Why I’m Voting No on Question 7

This started out as an open-thread post, on Rhode Island ballot question 7. The question itself will read…

7. AFFORDABLE HOUSING BONDS — $25,000,000 — (Chapter 241 – Public Laws 2012)
Approval of this question will allow the State of Rhode Island to issue general obligation bonds, refunding bonds, and temporary notes in an amount not to exceed twenty-five million dollars ($25,000,000) for affordable housing.
I wanted to provide readers with a little more detail about what they were being asked to finance, so I went to the legislation that authorized the ballot question. Here is the full legislative description of the purpose of the $25M bond, from Article 5 of this year’s state budget…
Question [7] relating to bonds in the amount of twenty-five million dollars ($25,000,000) for Affordable Housing.
Provides funding to the Housing Resources Commission to provide state funds to promote affordable housing through redevelopment of existing structures, or new construction.
OK, next I figured within the Governor’s budget request for this year, there’d be some detail about the Housing Resources Commission and various programs it runs. The Housing Resources Commission actually appears in two places in the budget. One place is in the “Quasi-Public Agencies” sub-section of the state budget, where $89,040 in operating expenses are listed for each year between FY2011 and FY2013. The other place is as part of “Housing and Community Development”, under the “Planning” section of the Department of Administration budget, though no disaggregated total for Housing Resource Commission costs is listed there.
Members of the Housing Resources Commission as well as its various powers and duties are spelled out in Chapter 42-128 of state law. The commission membership is listed below the fold; depending on the exact process used for allocating the bond money, there are potentially significant questions about how much influence members of private organizations should have over direct expenditure of public funds.
The Rhode Island Secretary of State’s Voter Handbook says that the bond funds “are expected to be matched by approximately an additional $225M in funding from other sources”. As Justin mentioned yesterday, that’s an 8:1 match (resulting in 9 times the original bond money being available, under the suitable definition of available). But in a Rhode Island Public Radio interview with Flo Jonic, Question 7 advocate Richard Godfrey mentioned that this bond would be matched at a 5:1 rate, for 6 times the bond amount in total.
The RIPR report mentions that this bond would be used to build 600 housing units. Using the 5:1 match, and adding in about $12M in interest on the principal, that’s about $270K per unit. Also according to RIPR, a previous $50M bond approved in 2006 was matched at 8:1 and was used to construct 1300 units. That puts the cost for the previous measure, with any reasonable level of interest added in, at over $350K per unit. There seems to be substantial variability in how much housing is constructed per dollar under the mechanism that’s being proposed.
Finally, the Hummel Report from this past week touched on the subject of how “affordable housing” projects have all kinds of implications for local communities, in terms of tax-abatements and building approval.
In short, this ballot question asks voters to put $25M into a not very well-explained process and trust the people involved to use their insider positions to do good with it. This is certainly not reasonable under current fiscal and economic conditions, and needs to be more transparent under any circumstance. For those reasons, I will be voting no on 7.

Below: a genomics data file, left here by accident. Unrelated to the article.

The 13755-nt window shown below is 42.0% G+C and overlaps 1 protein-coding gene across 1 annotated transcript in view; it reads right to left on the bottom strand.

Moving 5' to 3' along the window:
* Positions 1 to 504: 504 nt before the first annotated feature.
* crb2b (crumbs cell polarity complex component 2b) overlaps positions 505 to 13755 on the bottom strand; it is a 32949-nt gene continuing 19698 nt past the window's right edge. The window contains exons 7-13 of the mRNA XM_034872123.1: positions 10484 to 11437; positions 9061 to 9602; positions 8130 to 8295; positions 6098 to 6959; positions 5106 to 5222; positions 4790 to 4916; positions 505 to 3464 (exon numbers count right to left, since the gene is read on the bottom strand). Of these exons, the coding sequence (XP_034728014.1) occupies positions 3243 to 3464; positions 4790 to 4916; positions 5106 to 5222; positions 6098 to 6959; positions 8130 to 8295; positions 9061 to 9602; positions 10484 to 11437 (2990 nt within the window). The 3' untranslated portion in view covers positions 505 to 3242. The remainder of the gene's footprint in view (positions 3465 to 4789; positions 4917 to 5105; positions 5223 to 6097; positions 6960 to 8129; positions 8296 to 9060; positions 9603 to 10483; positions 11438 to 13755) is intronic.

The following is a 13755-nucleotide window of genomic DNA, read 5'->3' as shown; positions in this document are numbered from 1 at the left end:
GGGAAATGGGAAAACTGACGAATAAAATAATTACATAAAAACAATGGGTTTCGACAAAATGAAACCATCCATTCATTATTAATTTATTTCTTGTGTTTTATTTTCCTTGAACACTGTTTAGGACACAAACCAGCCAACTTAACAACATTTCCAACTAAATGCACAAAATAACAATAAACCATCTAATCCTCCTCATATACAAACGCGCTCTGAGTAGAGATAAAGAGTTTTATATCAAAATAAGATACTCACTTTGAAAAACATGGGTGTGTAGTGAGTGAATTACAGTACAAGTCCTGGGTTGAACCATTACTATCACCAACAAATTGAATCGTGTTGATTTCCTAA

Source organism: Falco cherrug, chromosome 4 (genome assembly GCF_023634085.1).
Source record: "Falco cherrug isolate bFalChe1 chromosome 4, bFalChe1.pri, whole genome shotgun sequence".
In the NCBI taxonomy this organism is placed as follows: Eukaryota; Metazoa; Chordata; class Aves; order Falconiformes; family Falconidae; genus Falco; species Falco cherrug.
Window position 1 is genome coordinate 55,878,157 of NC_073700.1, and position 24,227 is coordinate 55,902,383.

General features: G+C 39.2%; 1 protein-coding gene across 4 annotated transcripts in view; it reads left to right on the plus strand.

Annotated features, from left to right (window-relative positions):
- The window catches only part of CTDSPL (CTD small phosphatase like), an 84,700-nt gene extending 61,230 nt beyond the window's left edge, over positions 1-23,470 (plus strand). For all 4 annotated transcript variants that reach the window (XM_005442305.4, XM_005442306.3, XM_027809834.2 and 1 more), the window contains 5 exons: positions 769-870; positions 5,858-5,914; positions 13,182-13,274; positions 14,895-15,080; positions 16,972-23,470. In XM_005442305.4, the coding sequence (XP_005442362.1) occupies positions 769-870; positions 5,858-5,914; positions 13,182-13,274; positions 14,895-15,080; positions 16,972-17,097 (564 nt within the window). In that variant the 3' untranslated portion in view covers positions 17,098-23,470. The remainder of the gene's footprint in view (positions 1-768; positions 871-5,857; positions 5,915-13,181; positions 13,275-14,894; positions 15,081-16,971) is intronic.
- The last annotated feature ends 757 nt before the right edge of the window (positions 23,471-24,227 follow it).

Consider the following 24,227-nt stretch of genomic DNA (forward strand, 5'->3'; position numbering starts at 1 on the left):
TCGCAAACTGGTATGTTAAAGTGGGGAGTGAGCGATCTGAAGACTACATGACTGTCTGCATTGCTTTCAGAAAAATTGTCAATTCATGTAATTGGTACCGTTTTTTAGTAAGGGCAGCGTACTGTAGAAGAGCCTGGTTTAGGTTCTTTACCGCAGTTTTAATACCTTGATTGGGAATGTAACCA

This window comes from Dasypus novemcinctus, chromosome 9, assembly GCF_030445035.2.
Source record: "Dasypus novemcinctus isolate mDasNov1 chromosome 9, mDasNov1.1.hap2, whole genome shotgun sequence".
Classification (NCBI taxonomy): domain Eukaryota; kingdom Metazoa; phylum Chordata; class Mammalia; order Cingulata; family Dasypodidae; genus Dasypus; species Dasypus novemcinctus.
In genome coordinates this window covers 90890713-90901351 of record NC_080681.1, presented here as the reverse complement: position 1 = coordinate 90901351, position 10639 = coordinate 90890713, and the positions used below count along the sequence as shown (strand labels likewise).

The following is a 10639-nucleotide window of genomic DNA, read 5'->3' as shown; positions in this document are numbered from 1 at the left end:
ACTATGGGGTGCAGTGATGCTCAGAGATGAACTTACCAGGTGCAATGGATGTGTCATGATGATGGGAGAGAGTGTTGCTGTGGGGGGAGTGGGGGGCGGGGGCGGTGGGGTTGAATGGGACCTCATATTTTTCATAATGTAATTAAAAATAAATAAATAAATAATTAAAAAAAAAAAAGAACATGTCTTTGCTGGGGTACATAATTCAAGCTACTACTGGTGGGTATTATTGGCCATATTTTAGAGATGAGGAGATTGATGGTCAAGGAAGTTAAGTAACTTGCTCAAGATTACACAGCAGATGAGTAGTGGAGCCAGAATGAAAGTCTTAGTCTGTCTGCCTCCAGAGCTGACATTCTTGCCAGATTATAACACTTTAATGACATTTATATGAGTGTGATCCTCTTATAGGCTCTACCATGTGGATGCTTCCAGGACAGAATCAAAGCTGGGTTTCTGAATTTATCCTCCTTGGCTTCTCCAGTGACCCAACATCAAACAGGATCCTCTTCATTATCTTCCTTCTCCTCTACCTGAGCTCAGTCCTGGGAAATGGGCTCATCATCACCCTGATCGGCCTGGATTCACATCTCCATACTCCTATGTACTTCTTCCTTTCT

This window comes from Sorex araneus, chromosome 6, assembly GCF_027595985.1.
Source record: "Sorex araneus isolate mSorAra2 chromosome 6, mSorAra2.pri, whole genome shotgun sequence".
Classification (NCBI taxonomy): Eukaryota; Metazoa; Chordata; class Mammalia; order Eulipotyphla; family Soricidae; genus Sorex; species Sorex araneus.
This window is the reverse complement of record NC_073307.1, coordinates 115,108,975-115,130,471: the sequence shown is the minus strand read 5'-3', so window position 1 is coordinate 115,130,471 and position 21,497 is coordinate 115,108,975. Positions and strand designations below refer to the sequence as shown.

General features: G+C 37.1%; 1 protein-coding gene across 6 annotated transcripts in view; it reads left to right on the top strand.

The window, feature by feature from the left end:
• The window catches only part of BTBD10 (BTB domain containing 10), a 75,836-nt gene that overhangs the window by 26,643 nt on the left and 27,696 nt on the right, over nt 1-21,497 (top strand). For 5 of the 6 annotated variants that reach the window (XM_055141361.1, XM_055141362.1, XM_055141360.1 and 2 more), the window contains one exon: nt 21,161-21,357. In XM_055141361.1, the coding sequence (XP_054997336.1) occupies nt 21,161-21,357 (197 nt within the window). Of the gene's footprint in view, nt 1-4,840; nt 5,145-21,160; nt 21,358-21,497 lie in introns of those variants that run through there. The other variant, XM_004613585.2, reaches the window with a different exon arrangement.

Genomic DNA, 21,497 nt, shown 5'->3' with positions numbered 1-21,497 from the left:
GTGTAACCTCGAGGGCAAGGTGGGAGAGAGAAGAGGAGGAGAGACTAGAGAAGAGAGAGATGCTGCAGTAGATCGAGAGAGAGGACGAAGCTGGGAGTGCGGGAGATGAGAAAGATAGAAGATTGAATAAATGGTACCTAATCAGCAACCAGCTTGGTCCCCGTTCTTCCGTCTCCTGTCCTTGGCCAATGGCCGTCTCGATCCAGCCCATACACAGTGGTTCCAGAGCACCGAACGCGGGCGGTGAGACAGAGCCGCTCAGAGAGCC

According to state law, the members of the Rhode Island Housing Resources Commission are…

The commission shall have twenty-seven (27) members as follows: the directors of departments of administration, business regulation, elderly affairs, health, human services, mental health retardation and hospitals, the chairperson of the Rhode Island housing and mortgage finance corporation, and the attorney general, shall be ex officio members; the president of the Rhode Island Bankers Association, or the designee of the president, the president of the Rhode Island Mortgage Banker’s Association, or the designee of the president; the president of the Rhode Island Realtors Association, or the designee of the president; the executive director of the Rhode Island Housing Network, the executive director of the Rhode Island Coalition for the Homeless, the president of the Rhode Island Association of Executive Directors for Housing, or the designee of the president, and thirteen (13) members who have knowledge of and have a demonstrated interest in housing issues as they affect low and moderate income people, appointed by the governor with the advice and consent of the senate: one of whom shall be the chairperson, one of whom shall be the representative of the homeless, one of whom shall be a representative of a community development corporation, one of whom shall be the representative of an agency addressing lead poisoning issues, one of whom shall be a local planner, one of whom shall be a local building official, one of whom shall be a representative of fair housing interests, one of whom shall be representative of an agency advocating the interest of racial minorities, one of whom shall be a representative of the Rhode Island Builders Association, one of whom shall be a representative of insurers, one of whom shall be a representative of a community development intermediary that provides financing and technical assistance to housing non-profits, one of whom shall be a non-profit developer, and one of whom shall be a senior housing advocate.

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JohnD
John(@disqus_cihud2gmi1)
9 years ago

Bravo. No here too.

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